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Pulitzer Winner Linda Greenhouse Delivers A “Requiem for the Supreme Court”

Ursula Faw - 5-6 minutes 6/25/2022

Pulitzer Prize winning columnist Linda Greenhouse, in today’s N.Y. Times, filets Samuel Alito’s Opinion in yesterday’s Supreme Court decision that effectively ended, for many women, autonomy over their own bodies, and does so with a devastating critique of his arrogance and lack of respect for his Republican predecessors on the high court.

“Consider the implication of Justice Alito’s declaration that Roe v. Wade was “egregiously wrong” from the start. Five of the seven justices in the Roe majority — all except William O. Douglas and Thurgood Marshall — were appointed by Republican presidents. The votes necessary to preserve the right to abortion 19 years later in Planned Parenthood v. Casey, the Roe follow-up decision that the court also overturned on Friday, came from five Republican-appointed justices.

In asserting that these justices led the court into grave error from which it must now be rescued, Justice Alito and his majority are necessarily saying that these predecessors, joining the court over a period of four decades, didn’t know enough, or care enough, to use the right methodology and reach the right decision. The arrogance and unapologetic nature of the opinion are breathtaking. (Of the justices who decided Casey in 1992, the only member of the court still serving is Justice Clarence Thomas, a dissenter then, who wrote in a concurring opinion on Friday that now that the court has overturned the right to abortion, it should also reconsider its precedents on contraception, L.G.B.T.Q. rights and same-sex marriage.)”

And Ms. Greenhouse knows whereof she speaks on this issue, she first wrote about abortion in 1970…when Boof Kavanaugh, who also scribbled his name on the decision, would have been five year old…in a piece called Constitutional Question: Is There a Right to Abortion?

This passage from that article demonstrates how far we have come, and retreated, since it was written.

“A Right to abortion. Such a notion, at first hearing, sounds fantastic, illusory. The Constitution is searched in vain for any mention of it. The very phrase rings of the rhetoric of a Women’s Liberation meeting.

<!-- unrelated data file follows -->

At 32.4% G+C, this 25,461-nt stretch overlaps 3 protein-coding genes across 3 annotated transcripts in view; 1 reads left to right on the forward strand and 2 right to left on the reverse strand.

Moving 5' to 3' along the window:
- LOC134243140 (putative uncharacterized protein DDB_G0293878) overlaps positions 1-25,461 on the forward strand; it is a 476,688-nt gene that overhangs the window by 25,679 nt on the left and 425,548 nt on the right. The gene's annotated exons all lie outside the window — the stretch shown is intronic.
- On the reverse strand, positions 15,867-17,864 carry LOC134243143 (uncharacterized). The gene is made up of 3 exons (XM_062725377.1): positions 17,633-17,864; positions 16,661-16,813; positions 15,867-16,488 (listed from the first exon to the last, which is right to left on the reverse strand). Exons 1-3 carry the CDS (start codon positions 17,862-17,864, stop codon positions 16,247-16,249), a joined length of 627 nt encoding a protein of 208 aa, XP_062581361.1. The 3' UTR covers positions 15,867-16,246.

But last September, the Supreme Court of the State of California threw out a state statute essentially identical to New York’s abortion law on the ground that allowing abortion only when it is “necessary to preserve the life” of the mother is unconstitutionally vague and violates the fundamental notion of due process of law. Such a statute, Justice Raymond A. Peters wrote in his opinion, is not “sufficiently certain to satisfy due process requirements without improperly infringing on fundamental constitutional rights.”* His opinion contained another thought: “The rights involved in the instant case are the woman’s rights to life and to choose whether to bear children. . . . The fundamental right of the woman to choose whether to bear children follows from the Supreme Court’s and this court’s repeated acknowledgment of a ‘right to privacy’ or ‘liberty’ in matters related to marriage, family, and sex.”

A right to privacy in matters related to marriage, family, and sex!

The scurrilous six on the current court would cringe as from a bulb of garlic at that thought.

But back to today’s piece.

Ms. Greenhouse scoffs at Kavanugh’s hope, expressed in his concurrence, that the court had seen the hind end of the abortion issue and could now continue its dismantling of Democracy in peace.

“Except, of course, that the story isn’t over. Although Justice Brett Kavanaugh proclaimed with evident relief in his concurring opinion that the court was now bowing out of the picture and “will no longer decide how to evaluate the interests of the pregnant woman and the interests in protecting fetal life throughout pregnancy,” that is not likely to be the case. Those pesky women will keep coming up with problems: What about pregnancy-related medical issues short of imminent death? Rape? Incest? Fetuses doomed to die in the womb or shortly after birth? Will young teens be forced to bear children? Will women who receive a prenatal diagnosis of a serious fetal anomaly be forced to bring a child into the world whom they can’t care for adequately and in whom the state has little postnatal interest? What happens when states start prosecuting not only doctors but women?“

And then she delivers her coup de grâce:

“No, justices, your work isn’t done. What you have finished off is the legitimacy of the court on which you are privileged to spend the rest of your lives.”

If you can go read the entire piece. It is beyond my scope to do it the justice it deserves.